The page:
A San Francisco police officer who used excessive force, performed an improper pat search, and “misrepresented the truth,” may receive no more than a 30-day suspension without pay. The discipline for the officer’s partner, who also used excessive force, remains unknown.
Although neither the San Francisco Police Department nor the Department of Police Accountability would confirm the specific officers involved in the case, both the underlying circumstances and resulting charges closely match those of Officers Michael Marcic and Sterling Hayes.
The disciplinary recommendations were released earlier this month in the DPA’s 2019 Annual Report, which detailed findings and disciplinary recommendations for 260 police officers whom the DPA concluded had committed misconduct from June 2017 to December 2019.
According to the DPA, Marcic’s case is pending with the Police Commission, which adjudicates serious police misconduct. It’s far from certain that the commission will impose the full 30-day suspension — or rule that he deserves any discipline at all.
In June 2019, a Department of Police Accountability investigation concluded that Marcic “lied under oath” while testifying at a criminal trial, leading a judge to toss Marcic’s testimony because he had “concerns about Officer Marcic’s credibility.”
The judge’s disturbing conclusion stemmed from an incident in which Marcic and his partner Hayes stopped a Black man named Jeffery McElroy for riding his bicycle on the sidewalk near 16th and Mission streets in June, 2018. Marcic and Hayes searched McElroy and found a gun, prompting McElroy to run away and lead the officers on a foot chase that ended with Marcic beating McElroy in the head until the officer’s knuckles were bloody and his punching hand was fractured.
Following an investigation, the Department of Police Accountability discovered numerous policy violations by Marcic, including that he conducted a pat search of McElroy without justification, failed to activate his body-worn camera at the beginning of the interaction, used excessive force, and “misrepresented the truth” both in his police report and under oath during McElroy’s criminal trial.
The DPA found that Hayes should also be disciplined for excessive force — beating McElroy’s legs with a baton — and failing to properly log McElroy’s bicycle as evidence.
There was insufficient evidence to charge either officer with “inappropriate behavior,” based on the eyewitness accounts that the two officers fist-bumped and laughed after they beat McElroy.
The incident was so grievous that McElroy’s public defender filed a complaint with the DPA months afterward. The DPA affirmed almost all of the lawyer’s claims, including Marcic’s lies, excessive force, and improper pat search. But it could not sustain the lawyer’s allegations Marcic acted improperly as he searched McElroy’s backpack and falsely arrested him.
Describing the incident and discipline in broad terms in its 2019 annual report, the DPA said that “Officer 1,” presumably Marcic, faces charges of “conducting a pat search without justification,” failing to comply with the department’s body-worn camera policy, “misrepresenting the truth,” and excessive force. For that, the DPA recommended a 30-day suspension. The Police Commission has yet to rule on the matter.
“Officer 2,” presumably Hayes, faced charges of conducting a pat search without justification, “failing to properly process property,” and using excessive force. The DPA recommended a 1-day suspension for this officer and the chief’s decision on whether to impose it remains “unknown.”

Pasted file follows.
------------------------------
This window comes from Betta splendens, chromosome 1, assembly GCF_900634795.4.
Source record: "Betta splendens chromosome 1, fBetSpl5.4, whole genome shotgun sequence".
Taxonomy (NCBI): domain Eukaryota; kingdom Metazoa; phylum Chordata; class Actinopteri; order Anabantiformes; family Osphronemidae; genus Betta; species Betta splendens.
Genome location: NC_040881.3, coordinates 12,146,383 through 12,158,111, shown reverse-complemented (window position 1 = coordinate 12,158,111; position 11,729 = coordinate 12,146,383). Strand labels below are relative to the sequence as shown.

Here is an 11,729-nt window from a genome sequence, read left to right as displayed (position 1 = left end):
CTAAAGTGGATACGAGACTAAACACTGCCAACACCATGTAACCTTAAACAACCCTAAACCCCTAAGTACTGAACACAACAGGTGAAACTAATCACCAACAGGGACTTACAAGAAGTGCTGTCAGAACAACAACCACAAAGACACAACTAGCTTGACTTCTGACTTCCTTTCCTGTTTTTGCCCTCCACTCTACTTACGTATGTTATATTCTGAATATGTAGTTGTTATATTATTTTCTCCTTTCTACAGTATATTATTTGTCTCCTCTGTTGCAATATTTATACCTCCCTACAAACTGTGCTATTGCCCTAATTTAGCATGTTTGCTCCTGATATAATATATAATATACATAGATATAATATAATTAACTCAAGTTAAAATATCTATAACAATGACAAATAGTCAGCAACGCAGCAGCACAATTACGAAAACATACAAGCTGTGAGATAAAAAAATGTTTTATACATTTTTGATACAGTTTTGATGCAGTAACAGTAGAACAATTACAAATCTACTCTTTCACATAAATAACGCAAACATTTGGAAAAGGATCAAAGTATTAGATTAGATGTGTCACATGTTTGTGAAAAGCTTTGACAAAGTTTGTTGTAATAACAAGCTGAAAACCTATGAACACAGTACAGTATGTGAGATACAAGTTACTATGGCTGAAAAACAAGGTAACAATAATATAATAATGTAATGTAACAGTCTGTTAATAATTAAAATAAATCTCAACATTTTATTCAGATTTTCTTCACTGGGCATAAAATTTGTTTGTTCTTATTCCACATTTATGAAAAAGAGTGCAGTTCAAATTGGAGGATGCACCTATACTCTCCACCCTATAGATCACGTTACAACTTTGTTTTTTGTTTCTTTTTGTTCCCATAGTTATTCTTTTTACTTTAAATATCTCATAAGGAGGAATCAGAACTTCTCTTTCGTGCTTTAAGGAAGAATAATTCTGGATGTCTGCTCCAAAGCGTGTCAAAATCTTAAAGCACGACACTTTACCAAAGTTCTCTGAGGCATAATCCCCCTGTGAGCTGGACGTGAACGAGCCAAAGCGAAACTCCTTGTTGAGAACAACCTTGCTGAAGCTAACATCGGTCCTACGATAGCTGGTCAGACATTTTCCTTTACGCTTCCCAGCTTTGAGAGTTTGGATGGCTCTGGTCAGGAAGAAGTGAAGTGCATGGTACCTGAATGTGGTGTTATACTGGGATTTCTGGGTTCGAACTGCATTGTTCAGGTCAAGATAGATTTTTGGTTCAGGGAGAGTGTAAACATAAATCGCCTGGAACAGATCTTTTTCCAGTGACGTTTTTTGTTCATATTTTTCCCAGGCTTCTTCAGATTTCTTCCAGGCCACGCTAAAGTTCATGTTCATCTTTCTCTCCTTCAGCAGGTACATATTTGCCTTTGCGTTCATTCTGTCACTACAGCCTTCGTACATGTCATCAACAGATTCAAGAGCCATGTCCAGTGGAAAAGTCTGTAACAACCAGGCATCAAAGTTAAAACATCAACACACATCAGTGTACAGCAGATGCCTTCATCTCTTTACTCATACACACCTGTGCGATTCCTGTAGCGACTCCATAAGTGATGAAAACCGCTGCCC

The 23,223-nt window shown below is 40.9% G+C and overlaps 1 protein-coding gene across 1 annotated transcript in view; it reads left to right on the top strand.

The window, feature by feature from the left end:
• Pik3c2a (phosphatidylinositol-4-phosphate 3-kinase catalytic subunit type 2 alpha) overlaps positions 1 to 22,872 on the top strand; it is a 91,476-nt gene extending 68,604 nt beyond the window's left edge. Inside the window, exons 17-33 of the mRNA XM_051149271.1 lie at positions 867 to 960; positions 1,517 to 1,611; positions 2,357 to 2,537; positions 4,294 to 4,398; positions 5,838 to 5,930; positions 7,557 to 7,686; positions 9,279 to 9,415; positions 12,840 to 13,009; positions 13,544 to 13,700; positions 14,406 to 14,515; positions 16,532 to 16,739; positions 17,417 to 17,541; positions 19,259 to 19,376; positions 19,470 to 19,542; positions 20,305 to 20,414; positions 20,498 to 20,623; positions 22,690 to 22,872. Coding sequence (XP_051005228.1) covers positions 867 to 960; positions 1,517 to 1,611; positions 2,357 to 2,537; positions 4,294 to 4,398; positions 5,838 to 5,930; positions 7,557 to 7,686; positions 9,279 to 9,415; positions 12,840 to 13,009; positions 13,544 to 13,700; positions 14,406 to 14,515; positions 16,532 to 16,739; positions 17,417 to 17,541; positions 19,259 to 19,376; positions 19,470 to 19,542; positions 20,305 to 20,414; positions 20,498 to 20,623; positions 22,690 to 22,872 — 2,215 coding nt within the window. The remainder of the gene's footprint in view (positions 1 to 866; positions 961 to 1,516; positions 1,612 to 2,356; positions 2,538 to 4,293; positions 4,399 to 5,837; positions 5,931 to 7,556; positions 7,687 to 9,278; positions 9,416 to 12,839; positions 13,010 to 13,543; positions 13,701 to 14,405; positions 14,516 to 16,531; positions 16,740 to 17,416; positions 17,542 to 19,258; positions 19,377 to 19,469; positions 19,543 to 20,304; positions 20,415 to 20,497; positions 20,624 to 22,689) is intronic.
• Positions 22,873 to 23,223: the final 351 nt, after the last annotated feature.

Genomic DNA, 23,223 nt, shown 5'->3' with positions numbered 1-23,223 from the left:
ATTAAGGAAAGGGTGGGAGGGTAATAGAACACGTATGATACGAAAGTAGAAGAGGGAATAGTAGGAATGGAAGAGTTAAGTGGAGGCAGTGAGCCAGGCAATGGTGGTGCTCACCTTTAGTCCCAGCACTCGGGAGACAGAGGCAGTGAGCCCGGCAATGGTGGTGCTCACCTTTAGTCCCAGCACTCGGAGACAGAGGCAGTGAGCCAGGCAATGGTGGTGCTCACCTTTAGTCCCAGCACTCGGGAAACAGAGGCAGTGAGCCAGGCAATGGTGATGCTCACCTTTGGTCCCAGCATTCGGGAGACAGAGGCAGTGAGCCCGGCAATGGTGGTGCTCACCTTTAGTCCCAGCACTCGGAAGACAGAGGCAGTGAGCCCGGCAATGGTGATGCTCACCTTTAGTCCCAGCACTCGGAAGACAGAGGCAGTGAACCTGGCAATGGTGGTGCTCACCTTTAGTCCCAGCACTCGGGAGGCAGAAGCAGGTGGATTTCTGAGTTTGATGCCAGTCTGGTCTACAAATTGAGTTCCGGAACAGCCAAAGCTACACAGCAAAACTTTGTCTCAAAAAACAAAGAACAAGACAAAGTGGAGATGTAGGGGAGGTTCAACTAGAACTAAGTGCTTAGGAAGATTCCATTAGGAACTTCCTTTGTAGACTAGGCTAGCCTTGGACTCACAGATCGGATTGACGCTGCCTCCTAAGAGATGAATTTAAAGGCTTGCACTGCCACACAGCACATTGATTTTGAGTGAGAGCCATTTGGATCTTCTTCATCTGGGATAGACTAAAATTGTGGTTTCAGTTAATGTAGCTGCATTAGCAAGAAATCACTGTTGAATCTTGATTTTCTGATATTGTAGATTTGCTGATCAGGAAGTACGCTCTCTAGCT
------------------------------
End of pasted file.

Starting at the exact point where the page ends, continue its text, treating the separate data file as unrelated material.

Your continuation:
The DPA’s description of the case against Officer 1 and Officer 2 aligns with its findings against Marcic and Hayes.
“An attorney made numerous allegations against the officers who arrested his client. The DPA found that the search of the client’s personal property and arrest were proper conduct. In addition, the DPA found an inappropriate behavior allegation to be unfounded. The DPA, however, found that one officer conducted a pat search without justification, used excessive force, misrepresented the truth, and failed to comply with DGO 10.11, Body Worn Cameras. The DPA also found that another officer used excessive force and failed to properly process the client’s property.”
Sarah Hawkins, chief of staff at the DPA, declined to confirm the discipline outlined in the annual report specifically concerned Marcic and Hayes.
The law “precludes DPA from making comments that would tie a specific officer to a specific allegation of misconduct,” she said in an email. “While SB 1421 allows people to make public records requests for certain categories of cases, DPA can only respond to those requests by producing responsive records; it does not change the prohibition on making comments tying a specific officer to a specific allegation of misconduct.”
Likewise, San Francisco Police Department spokesman Sgt. Michael Andraychak declined to answer questions relating to Marcic and Hayes’ discipline, saying it’s a “personnel matter.” Chief Bill Scott may have recommended more than a 30-day suspension, though he has only gone above the DPA’s recommendation in 2 percent of cases in the last two and half years.
Regardless, Andraychak confirmed that both officers remain with the SFPD and are assigned to “public contact positions.”
In December 2019, only months after the conclusion of the DPA’s investigation, Hayes was one of two officers to shoot Jamaica Hampton, a man who attacked Hayes and his partner with a glass bottle on 23rd and Mission streets. Hampton’s leg was amputated as a result of the incident.
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